Andrew Johnson: A Study in Courage

By Lloyd Paul Stryker | Go to book overview

LXI
THE McCARDLE CASE

THE seething cauldron of the capital was now boiling over. "The whole Radical nest," wrote Welles, "are hissing and snapping like vipers. . . . Congress is malignantly Radical. The party servers are all-potent. Not a man of the party has sufficient independence to act on his own individual opinions and convictions. Some of them will whisper in confidence their disgust and dissatisfaction, but yet when the test is applied they succumb. . . . I hear that some of them are incensed with Stanton because he does not resign. They expected he would at once leave on being reinstated.1

At no time did Grant's bad faith to President Johnson appear more clearly than on the afternoon of February 4th. On that day, about an hour before the General's letter of the 3rd had reached the President,--the letter in which Grant declared that he had originally accepted the war office to thwart the President-- a resolution was introduced in the House calling upon Stanton for the Grant-Johnson correspondence. It had not then become public. How did Congress know that Stanton had the letters and could supply them? Representative Chester Hubbard of West Virginia,--a lawyer with whom Stanton had been intimate when both were practicing there--introduced the resolution. "The whole shows an intrigue and conspiracy," our diarist wrote, "on the part of Stanton, Grant and certain Radical leaders. . . . How came Stanton or anyone acquainted with the fact? Grant had intrigued with the Radical members and with Stanton, had tried to entrap the President under their direction, and wrote his insolent letters at their instigation to irritate and provoke, if possible, the President into the commission of some rash or indiscreet act."2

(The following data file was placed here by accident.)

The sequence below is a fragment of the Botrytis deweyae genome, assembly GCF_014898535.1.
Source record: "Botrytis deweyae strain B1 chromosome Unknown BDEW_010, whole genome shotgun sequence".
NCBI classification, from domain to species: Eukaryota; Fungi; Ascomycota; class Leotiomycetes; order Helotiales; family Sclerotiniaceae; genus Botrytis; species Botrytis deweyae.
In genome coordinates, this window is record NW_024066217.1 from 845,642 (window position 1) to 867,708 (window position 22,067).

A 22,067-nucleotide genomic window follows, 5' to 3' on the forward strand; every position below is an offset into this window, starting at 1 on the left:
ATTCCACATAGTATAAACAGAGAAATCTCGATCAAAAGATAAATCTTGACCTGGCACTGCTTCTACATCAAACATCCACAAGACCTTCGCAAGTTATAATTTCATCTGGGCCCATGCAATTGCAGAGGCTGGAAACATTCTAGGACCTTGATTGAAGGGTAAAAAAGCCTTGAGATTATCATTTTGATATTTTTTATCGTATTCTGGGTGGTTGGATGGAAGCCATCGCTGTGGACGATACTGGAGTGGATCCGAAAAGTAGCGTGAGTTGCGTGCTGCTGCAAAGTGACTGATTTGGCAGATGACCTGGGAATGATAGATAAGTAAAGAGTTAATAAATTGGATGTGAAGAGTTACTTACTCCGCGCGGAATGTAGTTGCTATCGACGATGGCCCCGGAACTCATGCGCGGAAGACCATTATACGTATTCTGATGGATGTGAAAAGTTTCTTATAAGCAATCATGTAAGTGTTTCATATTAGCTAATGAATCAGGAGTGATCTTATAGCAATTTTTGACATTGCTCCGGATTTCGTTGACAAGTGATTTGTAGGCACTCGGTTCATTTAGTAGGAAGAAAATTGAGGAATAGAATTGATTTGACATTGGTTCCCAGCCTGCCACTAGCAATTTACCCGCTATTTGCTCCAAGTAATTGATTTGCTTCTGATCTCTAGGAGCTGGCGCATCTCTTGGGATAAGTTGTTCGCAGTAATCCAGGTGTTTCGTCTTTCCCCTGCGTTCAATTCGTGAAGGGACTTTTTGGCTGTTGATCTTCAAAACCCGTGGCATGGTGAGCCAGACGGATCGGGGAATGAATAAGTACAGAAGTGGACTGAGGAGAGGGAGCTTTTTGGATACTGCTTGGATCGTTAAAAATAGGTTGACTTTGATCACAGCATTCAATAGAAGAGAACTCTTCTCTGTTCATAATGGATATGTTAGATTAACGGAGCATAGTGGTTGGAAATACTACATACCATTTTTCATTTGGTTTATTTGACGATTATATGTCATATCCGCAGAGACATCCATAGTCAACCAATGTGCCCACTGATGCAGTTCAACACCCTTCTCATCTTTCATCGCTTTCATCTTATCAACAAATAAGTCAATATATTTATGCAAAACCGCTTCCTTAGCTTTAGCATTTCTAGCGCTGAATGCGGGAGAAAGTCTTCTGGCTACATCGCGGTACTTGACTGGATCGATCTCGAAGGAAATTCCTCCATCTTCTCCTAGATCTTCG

-553-

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